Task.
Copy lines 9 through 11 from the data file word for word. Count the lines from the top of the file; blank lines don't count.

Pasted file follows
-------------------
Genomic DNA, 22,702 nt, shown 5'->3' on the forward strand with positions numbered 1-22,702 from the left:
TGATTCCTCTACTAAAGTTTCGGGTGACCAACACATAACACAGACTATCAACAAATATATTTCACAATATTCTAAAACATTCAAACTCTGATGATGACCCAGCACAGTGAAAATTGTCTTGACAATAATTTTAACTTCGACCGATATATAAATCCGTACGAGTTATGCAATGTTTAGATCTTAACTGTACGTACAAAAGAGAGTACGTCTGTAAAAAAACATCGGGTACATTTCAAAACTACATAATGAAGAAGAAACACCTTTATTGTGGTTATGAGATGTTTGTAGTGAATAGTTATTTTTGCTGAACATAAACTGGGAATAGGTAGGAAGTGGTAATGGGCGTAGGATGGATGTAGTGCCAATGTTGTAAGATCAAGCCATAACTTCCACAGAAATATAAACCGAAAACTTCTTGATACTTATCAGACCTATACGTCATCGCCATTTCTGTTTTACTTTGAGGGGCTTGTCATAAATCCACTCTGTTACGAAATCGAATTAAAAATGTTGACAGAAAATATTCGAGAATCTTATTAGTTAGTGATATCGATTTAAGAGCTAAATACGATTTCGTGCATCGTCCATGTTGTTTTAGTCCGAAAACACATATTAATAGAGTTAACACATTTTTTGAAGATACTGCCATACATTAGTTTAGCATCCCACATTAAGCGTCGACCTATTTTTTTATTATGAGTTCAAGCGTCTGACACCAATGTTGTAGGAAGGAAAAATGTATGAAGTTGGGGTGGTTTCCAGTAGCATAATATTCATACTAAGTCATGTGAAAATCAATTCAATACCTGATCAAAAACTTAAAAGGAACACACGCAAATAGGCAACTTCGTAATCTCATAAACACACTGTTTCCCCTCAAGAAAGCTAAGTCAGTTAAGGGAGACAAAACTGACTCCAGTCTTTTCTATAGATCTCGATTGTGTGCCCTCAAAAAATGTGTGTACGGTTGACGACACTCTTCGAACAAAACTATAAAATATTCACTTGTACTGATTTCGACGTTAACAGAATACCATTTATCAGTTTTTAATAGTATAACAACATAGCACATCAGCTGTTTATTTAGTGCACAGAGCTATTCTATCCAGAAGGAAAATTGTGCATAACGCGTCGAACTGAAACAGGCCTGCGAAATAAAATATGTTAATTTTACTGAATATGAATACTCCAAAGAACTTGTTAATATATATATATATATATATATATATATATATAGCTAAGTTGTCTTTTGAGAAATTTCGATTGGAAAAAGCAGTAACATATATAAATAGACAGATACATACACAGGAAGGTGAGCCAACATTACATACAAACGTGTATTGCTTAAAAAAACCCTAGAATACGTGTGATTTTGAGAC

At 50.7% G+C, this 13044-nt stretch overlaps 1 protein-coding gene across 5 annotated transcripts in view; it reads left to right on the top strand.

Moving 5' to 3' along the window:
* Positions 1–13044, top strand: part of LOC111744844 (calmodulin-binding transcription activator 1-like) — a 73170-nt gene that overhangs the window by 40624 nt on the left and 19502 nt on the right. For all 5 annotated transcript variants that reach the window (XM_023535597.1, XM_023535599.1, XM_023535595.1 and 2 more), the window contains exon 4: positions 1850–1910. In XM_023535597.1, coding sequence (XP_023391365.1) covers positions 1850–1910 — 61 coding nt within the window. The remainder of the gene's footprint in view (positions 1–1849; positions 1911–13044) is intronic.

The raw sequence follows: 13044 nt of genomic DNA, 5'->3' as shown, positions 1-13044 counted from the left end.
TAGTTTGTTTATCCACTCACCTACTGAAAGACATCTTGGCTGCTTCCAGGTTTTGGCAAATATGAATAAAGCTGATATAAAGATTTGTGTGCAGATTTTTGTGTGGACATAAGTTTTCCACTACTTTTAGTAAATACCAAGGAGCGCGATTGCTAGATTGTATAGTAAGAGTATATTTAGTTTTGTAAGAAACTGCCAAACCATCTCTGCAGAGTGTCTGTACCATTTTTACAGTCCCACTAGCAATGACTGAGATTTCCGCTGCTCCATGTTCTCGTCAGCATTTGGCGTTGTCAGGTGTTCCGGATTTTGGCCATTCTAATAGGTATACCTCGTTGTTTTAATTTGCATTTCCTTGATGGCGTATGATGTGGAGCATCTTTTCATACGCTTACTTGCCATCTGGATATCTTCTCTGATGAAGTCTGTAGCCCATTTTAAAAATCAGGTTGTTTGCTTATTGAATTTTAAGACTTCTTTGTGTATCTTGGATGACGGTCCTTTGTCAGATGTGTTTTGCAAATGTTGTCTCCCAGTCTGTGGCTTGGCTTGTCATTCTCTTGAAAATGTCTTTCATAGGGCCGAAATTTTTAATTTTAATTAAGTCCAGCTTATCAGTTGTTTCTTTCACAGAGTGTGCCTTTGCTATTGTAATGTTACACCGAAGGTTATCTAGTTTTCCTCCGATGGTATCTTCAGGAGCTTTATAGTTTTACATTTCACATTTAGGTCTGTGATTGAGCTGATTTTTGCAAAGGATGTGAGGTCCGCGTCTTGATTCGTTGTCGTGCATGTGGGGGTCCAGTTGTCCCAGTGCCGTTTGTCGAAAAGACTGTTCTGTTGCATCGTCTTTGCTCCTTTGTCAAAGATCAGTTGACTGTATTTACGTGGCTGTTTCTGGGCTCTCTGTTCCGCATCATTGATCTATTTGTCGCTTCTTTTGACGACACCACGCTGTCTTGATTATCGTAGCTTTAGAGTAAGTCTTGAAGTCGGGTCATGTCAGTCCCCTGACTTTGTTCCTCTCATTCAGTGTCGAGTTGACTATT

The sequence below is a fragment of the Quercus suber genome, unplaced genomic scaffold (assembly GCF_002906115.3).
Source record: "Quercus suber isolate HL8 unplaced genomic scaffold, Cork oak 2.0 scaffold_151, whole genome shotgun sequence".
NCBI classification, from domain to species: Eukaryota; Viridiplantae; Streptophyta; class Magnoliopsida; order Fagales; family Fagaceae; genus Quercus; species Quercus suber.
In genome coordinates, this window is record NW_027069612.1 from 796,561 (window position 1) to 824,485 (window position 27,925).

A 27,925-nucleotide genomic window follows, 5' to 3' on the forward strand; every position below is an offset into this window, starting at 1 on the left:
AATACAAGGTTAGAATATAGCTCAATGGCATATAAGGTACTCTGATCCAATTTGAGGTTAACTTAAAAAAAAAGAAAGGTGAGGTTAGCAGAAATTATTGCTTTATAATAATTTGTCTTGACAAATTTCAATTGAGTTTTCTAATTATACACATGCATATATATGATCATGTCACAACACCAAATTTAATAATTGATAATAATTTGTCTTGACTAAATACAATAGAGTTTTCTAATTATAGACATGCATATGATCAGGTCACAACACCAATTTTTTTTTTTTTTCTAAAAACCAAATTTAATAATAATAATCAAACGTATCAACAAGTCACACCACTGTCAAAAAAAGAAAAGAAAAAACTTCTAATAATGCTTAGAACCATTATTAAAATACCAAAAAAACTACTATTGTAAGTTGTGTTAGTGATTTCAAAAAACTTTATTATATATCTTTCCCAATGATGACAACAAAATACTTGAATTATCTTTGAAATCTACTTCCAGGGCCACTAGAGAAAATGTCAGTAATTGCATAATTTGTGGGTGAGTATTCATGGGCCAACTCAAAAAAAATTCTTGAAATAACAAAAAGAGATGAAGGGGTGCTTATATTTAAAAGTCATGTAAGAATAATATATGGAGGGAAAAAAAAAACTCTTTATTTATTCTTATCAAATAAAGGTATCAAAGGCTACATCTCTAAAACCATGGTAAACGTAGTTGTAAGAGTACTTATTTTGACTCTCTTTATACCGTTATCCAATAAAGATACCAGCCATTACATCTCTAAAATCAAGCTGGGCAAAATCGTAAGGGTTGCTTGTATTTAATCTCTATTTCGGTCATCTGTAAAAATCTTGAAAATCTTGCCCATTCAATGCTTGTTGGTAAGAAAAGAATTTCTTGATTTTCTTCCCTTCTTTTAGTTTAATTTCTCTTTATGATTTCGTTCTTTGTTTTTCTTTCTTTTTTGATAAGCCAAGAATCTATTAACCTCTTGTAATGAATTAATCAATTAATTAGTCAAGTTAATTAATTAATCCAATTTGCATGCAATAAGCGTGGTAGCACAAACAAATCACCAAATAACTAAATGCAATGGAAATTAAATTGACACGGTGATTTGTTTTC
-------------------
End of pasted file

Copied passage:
Source record: "Quercus suber isolate HL8 unplaced genomic scaffold, Cork oak 2.0 scaffold_151, whole genome shotgun sequence".
NCBI classification, from domain to species: Eukaryota; Viridiplantae; Streptophyta; class Magnoliopsida; order Fagales; family Fagaceae; genus Quercus; species Quercus suber.
In genome coordinates, this window is record NW_027069612.1 from 796,561 (window position 1) to 824,485 (window position 27,925).